Callendar House was the seat of power in the Falkirk area for almost a thousand years. The original structure occupied a prominent position at ‘Palace Hill’, just behind the Antonine Wall at the east end of what is now Callendar Park. It was a huge wooden hall, some 80ft long by 30ft wide, with a central line of massive posts supporting a thatched roof. Part of the floor was paved and a central hearth provided warmth and status to those allowed to sit by it. The structure was dated by radiocarbon methods to c981AD. This surely was the great feasting hall of the Thane of Callendar!
In the 14th century the site of the old hall was abandoned, probably shortly after the Livingston family took the barony, and a new structure was built to the south-west to reflect the latest in technology and style. This was a stone tower house with walls 8ft thick using lime mortar made from the oyster shells dug out of the nearby Neolithic shell middens. It was a modest building, with only a single room on each floor. On the ground floor was the store, lighted only by narrow arrow slots. It was separated from the floor above by a vault, so that apart from a small trap door there was no connection between the two. The main entrance was on the first floor, reached by an external wooden stair. The baron’s room was on the second floor, with an aumbry for his valuables. The garret would have held part of the garrison, for this was a castle with an outer defensive wall surrounded by a moat. A strong tower protected the entrance to the enclosure, which would have contained stables, stores, kitchens, workshops, barracks, and so on. Over the following centuries the castle was slowly extended, though the walls were somewhat thinner than the original. In the 16th century the entrance was placed at ground floor level and gave access to a platt and scale stair rather than a narrow turnpike stair as previously used. Gun loops and pistol holes were incorporated into the building.
It was hardly a grandiose building when Mary, Queen of Scots, visited in the 1560s and reputedly stayed in the Lord’s old bed chamber on the second floor of the old tower. In the following century the castle was held for the King against Cromwell and was simply bypassed as being too much unnecessary trouble. The garrison under Lt. Galbraith then sent raiding parties to harass the Parliamentary forces and finally Cromwell had to lay siege to it. On 15 July 1651 it was stormed and 62 defenders were killed. Cromwell slept in the ruins that night and the castle was then slighted to prevent its reuse.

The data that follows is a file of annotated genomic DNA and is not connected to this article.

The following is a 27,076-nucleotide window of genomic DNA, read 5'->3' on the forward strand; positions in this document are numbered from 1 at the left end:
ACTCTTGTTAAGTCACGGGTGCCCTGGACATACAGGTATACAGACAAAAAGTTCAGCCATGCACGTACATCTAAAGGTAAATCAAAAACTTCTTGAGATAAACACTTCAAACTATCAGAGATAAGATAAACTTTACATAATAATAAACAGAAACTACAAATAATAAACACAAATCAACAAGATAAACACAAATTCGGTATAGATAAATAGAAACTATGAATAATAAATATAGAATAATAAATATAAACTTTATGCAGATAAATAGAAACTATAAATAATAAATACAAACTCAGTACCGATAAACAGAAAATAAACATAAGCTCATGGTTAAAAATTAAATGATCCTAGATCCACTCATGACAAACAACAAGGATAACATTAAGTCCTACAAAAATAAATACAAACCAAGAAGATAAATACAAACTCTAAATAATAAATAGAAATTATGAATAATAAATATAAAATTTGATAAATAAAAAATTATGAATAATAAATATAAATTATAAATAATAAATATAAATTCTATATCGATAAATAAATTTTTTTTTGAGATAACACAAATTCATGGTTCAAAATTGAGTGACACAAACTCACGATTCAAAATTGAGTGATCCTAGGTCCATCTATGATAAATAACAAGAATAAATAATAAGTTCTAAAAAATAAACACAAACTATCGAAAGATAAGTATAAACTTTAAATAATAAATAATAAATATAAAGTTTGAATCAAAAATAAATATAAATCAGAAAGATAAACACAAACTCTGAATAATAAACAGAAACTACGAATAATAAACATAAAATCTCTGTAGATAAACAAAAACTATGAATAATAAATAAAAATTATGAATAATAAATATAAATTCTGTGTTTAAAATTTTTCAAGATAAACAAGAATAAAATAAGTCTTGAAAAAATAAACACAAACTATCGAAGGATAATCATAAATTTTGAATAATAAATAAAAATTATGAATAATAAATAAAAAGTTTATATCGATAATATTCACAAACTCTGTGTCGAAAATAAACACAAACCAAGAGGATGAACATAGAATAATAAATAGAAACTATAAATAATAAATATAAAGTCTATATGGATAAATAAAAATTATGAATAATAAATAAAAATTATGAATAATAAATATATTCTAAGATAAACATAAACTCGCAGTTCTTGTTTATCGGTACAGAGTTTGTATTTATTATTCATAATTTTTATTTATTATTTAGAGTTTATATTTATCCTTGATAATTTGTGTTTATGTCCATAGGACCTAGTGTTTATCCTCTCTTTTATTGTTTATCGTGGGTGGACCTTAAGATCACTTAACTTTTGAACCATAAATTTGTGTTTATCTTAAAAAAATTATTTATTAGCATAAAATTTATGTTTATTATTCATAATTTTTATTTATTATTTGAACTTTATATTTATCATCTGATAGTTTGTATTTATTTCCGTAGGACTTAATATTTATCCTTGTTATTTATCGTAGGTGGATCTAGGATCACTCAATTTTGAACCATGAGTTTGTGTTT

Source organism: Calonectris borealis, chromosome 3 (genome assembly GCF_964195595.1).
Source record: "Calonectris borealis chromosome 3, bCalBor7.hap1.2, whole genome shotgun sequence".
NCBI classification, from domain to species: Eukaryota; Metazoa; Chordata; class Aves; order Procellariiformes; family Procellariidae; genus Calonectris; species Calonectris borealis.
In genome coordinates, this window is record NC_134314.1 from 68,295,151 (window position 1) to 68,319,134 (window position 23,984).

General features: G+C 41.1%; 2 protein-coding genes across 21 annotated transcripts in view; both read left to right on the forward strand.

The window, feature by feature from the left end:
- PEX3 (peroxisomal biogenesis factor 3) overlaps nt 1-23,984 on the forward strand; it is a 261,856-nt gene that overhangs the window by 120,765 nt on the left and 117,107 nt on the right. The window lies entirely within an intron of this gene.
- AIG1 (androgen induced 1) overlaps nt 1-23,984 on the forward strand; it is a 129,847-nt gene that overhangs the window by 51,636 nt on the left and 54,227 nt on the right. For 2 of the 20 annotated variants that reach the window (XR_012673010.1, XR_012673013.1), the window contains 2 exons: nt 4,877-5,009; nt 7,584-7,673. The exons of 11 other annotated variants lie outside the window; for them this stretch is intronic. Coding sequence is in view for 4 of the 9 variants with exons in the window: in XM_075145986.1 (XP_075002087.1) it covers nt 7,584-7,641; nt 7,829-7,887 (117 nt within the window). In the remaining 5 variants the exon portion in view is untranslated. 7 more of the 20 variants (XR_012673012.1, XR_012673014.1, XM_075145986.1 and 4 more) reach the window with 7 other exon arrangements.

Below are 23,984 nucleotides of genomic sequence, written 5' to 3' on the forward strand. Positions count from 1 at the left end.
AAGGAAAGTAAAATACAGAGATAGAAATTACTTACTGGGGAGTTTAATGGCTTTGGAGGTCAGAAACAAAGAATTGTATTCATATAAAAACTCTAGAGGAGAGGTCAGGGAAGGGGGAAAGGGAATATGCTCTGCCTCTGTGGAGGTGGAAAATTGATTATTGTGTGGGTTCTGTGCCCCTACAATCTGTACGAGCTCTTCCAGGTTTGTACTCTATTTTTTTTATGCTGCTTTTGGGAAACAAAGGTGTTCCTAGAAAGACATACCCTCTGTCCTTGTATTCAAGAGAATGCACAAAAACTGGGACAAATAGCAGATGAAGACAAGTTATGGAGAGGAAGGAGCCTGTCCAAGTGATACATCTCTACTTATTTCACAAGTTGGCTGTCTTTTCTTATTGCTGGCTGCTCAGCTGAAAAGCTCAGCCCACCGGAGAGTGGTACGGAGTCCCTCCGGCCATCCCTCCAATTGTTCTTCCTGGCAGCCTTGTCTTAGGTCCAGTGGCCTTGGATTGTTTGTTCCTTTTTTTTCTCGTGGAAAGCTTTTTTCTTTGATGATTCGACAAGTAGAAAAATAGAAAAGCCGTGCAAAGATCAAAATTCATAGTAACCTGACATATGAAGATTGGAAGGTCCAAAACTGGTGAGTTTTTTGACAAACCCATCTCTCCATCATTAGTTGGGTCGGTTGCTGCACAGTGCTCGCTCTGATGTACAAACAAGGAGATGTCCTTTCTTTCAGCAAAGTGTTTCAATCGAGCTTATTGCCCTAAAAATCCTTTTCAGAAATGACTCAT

It was 1660 before the Earl of Callendar was able to return to commence the process of rebuilding. Rather than demolish the tower he restored it because it was part of his family heritage. The area around it was now cleared and a new mansion in the revived Continental Classical style extended east from the tower. At the time this house was said to have had more glass in its facade than any building in Scotland. The central section was of fine ashlar masonry with a chamfered plinth course, moulded stringcourses and a parapetted wall head. The doors and windows had fine moulded surrounds. The two wings were harled and whitewashed with plain windows to provide contrast.
In 1783 Callendar House was bought by William Forbes and he added a two-storey wing with octagonal turrets to either end. As soon as these were completed he gutted the old building and refitted it, adding two dominating octagonal stair towers to the front facade. The building now presented a true Scottish Baronial style. This, however, was out of favour in the following century and his son and grandson reworked the exterior. First a ceremonial entrance hall was added with a grand staircase, and then circular towers and bartizans broke up the vertical relief. The roof too was given a more interesting shape by using mansard profiles, dormer windows and wrought ironwork. Finally two massive bay windows were inserted into the south front along with a stone balcony and stair. This work, by architects Wardrope and Brown, produced a French Chateau. And so it remains apart from minor changes. The building was purchased by Falkirk Burgh council in 1962 from the Forbes family and lay empty for over twenty years before the 1980s restoration scheme which brought it back to something approaching its glory days.
Callendar House from the north and the south around 1860
The early 1920s. Morning Room, Library and Drawing Room
Internally the building is now the headquarters of Falkirk Community Trust, but there are many late 18th century and early 19th century features still to be seen – most notably the kitchen. The tower house can also be found, if you know where to look!
Geoff Bailey (2006)